I am really struggling with my sister. She’s two years older than I am, and thinks that because she has worked in our business longer than I have (I went to college and she did not), I should report to her. I am not comfortable with this at all. What are your thoughts about this?
Through my coaching practice and podcasts, I’ve heard from several daughters about situations like yours. Building a sibling team is not easy, but with some time, thought, and good intentions, I think it’s not only possible, but also very gratifying and fun.
Here are some of my thoughts and suggestions I’ve developed over the past few years. I hope they’re helpful to you.
1. They’ve changed…and you’ve changed. Siblings who work together after a period of separation (college, different jobs, etc.) may find that they need to become reacquainted with each other. In fact, it’s probably important that you develop the mindset that working with your brother or sister will require you to step back and appreciate their unique talents and skills. Just as you have learned from your experiences, so have they. Take the time to explore who they are as adults.
2. Respect their value to the business. You may have grown up with a younger brother who teased you all the time or drove you crazy, but he may be a talented engineer who makes a valuable contribution to the business. He may still tease you, but don’t deny his ability to take on a project, manage a team, or create a great product design. Hopefully, he’ll show you the same courtesy…and respect.
3. Old conflicts will resurface. Expect them to. Our relationships with our siblings often require “rewiring” when we work with them. If you’ve felt competitive with your sister, you’ll feel competitive at work. Sometimes working in different parts of the business can help defuse old conflicts; having distinct roles can help as well. Be patient with yourself if you find yourself overreacting at work. Sibling relationships often trigger feelings from long ago that can be difficult to manage. On the other hand, you may find that a sibling can be a great source of support.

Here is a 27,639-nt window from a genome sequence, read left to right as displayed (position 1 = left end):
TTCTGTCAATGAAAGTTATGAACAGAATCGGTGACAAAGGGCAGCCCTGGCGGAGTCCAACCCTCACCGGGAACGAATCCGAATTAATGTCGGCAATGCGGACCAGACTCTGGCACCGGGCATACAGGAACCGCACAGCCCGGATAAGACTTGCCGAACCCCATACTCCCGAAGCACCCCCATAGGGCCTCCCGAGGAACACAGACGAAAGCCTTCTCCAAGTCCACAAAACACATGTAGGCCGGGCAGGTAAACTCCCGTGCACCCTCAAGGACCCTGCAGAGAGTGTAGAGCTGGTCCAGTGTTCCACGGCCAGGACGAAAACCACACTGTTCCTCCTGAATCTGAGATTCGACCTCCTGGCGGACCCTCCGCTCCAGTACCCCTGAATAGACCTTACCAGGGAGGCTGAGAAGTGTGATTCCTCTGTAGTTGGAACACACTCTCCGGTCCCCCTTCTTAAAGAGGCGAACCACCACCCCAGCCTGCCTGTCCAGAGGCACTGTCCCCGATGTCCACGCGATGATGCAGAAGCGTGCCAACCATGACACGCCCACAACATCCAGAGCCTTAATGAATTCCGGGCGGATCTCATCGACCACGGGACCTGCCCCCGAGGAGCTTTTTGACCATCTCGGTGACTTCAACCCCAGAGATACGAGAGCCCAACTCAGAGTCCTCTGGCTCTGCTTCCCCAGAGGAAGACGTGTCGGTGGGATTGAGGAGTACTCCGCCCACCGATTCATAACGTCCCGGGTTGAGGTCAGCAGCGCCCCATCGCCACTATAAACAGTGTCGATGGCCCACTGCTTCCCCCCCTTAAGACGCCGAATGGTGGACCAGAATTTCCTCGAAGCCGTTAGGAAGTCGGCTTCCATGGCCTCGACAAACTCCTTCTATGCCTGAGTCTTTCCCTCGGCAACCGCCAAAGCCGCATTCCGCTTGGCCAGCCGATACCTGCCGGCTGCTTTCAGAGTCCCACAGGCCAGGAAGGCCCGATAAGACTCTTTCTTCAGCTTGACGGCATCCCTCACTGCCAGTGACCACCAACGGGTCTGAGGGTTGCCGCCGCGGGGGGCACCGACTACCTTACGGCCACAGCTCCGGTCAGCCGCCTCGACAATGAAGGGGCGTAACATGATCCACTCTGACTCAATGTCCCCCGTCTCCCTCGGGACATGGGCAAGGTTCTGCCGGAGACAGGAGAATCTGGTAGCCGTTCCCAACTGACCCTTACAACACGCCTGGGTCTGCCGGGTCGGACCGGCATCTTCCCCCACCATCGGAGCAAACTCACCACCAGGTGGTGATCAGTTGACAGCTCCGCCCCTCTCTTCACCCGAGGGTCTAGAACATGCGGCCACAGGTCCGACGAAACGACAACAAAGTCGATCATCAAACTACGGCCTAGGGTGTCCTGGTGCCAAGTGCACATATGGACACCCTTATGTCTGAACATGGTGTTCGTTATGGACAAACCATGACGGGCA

4. New conflicts will emerge. Now that you are adults, it’s very likely that your siblings have spouses and in laws who may want to work in the business. Or, you and a sibling may find that you’re both in conflict with a parent who is unwilling to face the need for succession planning. If the business is a family enterprise, you may want to suggest forming a family council, where each person can find his/her place and difficult conflicts among family members can be addressed and hopefully, resolved.
5. Your teamwork will have a positive and important impact on business results. Sibling teams that work well can be a lot of fun and a source of support for everyone. Employees will appreciate your camaraderie, and feel less concerned about business transitions. Some families engage a non-family CEO to help siblings navigate their relationships. Hiring an outsider is expensive, but overall, it may be worth it for the business and for your family.
6. Form positive relationships with your nieces and nephews. Your siblings’ children may be in kindergarten now, but they will grow up…and they may end up working for you! Or you may work for them! By working in the business, you’ll serve as a wonderful example to them of how a woman can be a strong and effective leader, as well as a generous and thoughtful aunt. Of course, even if they don’t join the business, your connection with them will setting the stage for positive relationships that will undoubtedly affect the business over time.
7. Prepare for succession planning. You and your siblings will likely become owners at some point. It’s an important role for each and all of you. You’ll make decisions together, enjoy the benefits of business success, and address business concerns as they arise. Practice listening to your siblings now. Try not to interrupt. Respect their points of view. The way you relate to each other now will have a significant impact on all of you going forward.
Hope this helps!